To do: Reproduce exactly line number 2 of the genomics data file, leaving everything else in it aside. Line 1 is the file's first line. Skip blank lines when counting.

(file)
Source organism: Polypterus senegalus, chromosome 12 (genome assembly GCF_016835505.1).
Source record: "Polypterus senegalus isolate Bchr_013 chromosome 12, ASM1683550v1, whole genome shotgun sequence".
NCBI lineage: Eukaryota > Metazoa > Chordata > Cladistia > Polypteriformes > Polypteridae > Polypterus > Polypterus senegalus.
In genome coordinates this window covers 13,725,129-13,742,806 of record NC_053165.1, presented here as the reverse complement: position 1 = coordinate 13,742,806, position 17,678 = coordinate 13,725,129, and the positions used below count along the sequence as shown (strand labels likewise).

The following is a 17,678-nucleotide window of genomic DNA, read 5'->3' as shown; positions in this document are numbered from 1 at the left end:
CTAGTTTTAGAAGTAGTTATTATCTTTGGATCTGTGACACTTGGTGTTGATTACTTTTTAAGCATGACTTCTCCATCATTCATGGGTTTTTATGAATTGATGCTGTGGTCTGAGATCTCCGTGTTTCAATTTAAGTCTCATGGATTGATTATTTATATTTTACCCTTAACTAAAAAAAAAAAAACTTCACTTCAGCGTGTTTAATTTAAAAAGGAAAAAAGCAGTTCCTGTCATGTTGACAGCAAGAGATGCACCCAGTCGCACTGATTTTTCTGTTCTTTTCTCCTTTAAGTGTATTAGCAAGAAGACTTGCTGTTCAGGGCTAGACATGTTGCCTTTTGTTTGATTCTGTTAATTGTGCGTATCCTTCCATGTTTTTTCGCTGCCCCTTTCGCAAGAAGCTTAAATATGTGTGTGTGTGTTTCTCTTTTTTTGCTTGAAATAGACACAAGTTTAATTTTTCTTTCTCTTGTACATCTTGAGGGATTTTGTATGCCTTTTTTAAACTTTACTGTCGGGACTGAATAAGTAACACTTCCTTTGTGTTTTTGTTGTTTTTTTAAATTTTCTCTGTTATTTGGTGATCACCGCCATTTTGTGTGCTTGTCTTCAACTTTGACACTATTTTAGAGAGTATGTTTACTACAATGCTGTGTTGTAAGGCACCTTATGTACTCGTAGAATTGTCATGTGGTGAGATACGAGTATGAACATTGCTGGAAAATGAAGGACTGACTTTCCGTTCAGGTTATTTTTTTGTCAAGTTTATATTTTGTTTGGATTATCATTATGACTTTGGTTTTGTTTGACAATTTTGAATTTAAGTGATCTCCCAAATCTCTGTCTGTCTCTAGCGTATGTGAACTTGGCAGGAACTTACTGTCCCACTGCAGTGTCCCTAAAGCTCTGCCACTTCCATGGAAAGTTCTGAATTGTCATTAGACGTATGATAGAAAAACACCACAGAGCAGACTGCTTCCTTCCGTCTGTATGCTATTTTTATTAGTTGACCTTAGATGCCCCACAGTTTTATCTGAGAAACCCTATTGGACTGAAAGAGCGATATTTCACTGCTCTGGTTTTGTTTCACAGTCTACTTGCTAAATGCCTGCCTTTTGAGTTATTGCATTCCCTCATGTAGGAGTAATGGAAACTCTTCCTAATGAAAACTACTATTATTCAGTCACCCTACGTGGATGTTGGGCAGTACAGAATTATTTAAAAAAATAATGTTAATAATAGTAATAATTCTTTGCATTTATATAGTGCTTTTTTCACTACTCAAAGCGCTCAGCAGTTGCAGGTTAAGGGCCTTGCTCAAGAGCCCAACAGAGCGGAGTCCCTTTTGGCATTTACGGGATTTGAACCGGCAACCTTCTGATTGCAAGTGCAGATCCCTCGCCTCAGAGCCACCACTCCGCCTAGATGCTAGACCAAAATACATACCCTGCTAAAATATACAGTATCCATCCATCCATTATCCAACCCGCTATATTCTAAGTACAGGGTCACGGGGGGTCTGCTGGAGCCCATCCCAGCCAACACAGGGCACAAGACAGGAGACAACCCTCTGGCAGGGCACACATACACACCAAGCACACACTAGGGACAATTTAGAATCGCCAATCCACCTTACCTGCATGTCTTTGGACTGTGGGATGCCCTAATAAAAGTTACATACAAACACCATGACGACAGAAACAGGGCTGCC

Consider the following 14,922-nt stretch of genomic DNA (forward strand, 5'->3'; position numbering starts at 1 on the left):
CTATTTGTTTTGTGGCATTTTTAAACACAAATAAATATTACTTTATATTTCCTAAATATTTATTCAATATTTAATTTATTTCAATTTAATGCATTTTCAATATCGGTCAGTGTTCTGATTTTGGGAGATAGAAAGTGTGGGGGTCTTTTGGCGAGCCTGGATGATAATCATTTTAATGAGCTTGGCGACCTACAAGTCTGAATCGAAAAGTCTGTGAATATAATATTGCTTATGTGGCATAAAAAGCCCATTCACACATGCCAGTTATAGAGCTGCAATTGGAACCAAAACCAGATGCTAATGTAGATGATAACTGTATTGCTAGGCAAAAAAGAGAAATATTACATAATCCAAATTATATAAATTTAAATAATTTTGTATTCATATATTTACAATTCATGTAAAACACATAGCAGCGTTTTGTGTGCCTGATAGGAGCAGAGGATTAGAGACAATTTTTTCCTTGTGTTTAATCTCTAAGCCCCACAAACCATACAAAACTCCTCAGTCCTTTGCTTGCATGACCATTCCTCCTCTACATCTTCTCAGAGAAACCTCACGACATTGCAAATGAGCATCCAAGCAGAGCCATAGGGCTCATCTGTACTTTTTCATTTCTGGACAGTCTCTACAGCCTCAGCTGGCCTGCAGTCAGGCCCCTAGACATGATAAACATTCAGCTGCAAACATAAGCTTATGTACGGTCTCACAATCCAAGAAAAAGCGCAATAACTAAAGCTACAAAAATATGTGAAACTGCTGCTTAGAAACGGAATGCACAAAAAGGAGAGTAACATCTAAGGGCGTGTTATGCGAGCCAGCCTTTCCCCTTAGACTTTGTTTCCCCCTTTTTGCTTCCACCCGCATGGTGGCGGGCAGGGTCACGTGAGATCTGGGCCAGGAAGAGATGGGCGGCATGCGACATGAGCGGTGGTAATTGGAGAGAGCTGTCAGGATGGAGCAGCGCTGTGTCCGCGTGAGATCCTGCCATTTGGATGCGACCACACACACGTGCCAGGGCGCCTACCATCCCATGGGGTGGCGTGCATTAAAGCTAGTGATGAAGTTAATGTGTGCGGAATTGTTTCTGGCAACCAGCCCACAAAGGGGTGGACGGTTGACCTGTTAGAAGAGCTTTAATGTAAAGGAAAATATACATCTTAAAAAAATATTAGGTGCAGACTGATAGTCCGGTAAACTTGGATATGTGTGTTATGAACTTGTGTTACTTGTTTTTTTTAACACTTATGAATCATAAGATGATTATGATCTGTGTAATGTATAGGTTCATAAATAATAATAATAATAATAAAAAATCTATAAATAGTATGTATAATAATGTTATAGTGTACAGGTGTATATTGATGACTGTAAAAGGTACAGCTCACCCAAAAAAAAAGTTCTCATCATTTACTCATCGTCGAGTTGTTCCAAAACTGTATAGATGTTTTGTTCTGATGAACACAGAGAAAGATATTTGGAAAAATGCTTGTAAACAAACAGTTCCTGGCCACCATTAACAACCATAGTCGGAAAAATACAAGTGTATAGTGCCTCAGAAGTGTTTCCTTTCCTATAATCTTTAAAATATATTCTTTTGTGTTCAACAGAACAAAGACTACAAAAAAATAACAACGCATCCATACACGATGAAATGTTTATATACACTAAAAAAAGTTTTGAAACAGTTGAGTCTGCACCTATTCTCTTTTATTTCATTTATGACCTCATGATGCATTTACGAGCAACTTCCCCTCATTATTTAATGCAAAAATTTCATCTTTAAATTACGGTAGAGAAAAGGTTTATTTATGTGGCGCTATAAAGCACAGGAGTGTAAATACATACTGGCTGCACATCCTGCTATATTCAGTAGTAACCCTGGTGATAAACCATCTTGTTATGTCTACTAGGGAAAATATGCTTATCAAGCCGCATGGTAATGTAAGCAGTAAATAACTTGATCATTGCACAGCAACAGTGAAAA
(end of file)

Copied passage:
Source record: "Polypterus senegalus isolate Bchr_013 chromosome 12, ASM1683550v1, whole genome shotgun sequence".